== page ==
Wednesday, July 12, 2006

Are you networked for successful innovation?

MIT Sloan Management Review recently published "Are you networked for successful innovation?" by Professor Polly Rizova of Boston University.

Based on in-depth study of six projects in the R&D lab of a Fortune 500 corporation, Rizova summarizes four key factors behind successful innovation:
  1. Strong corporate support
  2. Open communication without formal reporting
  3. A "technical star" who is central in the technical-advice network
  4. A “managerial star” who is central in the organizational-advice network
Interestingly, Rizova also looked at information-sharing networks and friendship networks, and found these much less relevant than the factors listed above.

Rizova acknowledges that these four factors alone are not enough--they must reinforce each other in order to work. She goes on to discuss the complementary values of the technical-advice and organizational-advice networks, and how people's actual roles in these networks can help inform their explictly prescribed roles in the organization.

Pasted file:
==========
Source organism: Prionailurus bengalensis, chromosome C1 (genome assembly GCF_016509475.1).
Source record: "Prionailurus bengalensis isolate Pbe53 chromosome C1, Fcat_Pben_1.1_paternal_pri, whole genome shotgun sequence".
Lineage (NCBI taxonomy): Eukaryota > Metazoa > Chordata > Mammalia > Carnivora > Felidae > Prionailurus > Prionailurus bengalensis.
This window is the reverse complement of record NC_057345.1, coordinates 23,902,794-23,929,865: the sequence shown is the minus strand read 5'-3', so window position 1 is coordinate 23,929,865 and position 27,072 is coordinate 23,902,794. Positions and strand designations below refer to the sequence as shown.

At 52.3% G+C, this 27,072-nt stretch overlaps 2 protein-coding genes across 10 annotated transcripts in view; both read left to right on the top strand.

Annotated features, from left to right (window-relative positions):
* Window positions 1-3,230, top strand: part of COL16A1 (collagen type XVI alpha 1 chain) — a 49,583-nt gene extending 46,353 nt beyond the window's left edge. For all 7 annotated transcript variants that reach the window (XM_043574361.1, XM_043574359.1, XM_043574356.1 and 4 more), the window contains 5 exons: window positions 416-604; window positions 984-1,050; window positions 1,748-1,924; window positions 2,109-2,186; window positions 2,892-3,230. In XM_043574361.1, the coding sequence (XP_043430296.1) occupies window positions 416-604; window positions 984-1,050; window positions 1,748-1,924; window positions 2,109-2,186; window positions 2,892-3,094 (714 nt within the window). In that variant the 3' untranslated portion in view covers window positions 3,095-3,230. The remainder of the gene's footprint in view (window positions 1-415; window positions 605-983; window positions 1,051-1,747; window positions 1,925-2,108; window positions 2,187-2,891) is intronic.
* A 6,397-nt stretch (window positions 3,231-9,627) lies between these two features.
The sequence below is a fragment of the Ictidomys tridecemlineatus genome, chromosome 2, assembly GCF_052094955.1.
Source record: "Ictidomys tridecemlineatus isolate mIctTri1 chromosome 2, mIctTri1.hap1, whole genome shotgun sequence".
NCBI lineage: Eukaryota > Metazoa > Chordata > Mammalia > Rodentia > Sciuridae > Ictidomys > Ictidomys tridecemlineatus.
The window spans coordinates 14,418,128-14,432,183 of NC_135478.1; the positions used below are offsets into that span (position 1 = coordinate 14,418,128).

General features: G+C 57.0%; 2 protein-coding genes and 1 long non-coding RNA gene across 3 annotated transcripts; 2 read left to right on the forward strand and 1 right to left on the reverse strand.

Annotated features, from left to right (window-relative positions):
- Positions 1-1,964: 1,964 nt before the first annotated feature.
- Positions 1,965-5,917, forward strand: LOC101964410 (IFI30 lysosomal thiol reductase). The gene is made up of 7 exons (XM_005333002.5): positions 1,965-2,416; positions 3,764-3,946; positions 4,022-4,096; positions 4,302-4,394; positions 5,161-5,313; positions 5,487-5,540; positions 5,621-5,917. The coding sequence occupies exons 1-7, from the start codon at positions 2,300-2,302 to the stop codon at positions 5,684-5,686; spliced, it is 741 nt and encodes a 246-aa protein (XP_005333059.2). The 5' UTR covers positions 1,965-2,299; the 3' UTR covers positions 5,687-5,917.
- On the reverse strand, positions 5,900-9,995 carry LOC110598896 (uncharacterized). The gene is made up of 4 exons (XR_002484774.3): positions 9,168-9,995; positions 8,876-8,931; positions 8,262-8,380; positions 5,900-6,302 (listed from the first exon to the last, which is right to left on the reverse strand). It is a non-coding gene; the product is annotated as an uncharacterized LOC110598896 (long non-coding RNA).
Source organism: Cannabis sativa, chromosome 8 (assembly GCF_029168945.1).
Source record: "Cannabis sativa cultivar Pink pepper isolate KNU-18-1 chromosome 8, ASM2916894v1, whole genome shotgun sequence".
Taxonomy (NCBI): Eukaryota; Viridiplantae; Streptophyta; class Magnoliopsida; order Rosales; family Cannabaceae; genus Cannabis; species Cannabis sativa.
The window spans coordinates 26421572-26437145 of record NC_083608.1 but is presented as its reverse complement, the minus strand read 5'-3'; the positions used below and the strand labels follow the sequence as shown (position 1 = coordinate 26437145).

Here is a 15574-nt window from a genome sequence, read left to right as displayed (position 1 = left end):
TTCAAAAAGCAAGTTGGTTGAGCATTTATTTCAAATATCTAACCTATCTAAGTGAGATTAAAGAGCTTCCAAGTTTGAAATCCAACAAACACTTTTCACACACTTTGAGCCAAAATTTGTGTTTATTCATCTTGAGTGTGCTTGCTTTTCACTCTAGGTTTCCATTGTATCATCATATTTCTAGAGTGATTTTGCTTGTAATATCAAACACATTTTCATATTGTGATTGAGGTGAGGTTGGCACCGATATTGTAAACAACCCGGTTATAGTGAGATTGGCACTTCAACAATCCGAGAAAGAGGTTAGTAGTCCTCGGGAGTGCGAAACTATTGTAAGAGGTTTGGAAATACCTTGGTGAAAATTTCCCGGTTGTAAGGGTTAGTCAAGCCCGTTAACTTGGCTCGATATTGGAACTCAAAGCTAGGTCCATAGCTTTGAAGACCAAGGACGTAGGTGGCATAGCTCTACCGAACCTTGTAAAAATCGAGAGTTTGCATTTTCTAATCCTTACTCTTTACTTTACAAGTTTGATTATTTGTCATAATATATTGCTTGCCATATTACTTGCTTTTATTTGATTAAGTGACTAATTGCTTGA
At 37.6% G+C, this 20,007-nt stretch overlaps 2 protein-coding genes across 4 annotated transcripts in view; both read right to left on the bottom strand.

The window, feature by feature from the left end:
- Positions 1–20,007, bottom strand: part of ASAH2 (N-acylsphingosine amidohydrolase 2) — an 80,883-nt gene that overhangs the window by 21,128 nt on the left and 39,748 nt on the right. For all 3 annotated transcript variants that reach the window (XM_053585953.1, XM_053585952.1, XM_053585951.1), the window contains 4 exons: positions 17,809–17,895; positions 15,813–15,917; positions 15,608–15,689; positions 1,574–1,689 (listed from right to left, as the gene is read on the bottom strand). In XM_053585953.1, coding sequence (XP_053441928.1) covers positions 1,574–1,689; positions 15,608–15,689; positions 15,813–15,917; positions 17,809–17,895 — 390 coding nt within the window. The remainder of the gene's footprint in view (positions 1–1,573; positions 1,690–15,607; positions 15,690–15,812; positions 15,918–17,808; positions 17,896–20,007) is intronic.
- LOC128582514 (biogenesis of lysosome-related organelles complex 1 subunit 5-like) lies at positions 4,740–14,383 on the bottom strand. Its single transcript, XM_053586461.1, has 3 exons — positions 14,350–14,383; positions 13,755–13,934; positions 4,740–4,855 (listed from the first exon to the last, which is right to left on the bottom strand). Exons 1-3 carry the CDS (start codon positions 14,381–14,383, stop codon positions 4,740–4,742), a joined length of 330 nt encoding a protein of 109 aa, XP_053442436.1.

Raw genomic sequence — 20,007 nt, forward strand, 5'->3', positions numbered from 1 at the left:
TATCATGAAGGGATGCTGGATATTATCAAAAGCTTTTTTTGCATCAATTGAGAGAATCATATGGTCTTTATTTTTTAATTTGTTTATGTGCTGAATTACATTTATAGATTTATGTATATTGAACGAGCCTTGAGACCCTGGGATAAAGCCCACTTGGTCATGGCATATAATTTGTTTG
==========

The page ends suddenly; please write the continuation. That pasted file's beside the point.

This article is a must-read for leaders of R&D units.

It's also a great SNA case study for those wondering exactly which social networks are relevant to their organizational goals. This is one of the hottest questions going in the ONA community of practice (which spawned from the SNA Jump Start conference). For a good follow-up case study, see also David Krackhardt's HBR classic about technical-advice and trust networks.

Thanks to Francesca Grippa for alerting me to this article.

This work is licensed under a Creative Commons Attribution-ShareAlike 2.5 License and is copyrighted (c) 2006 by Connective Associates except where otherwise noted.

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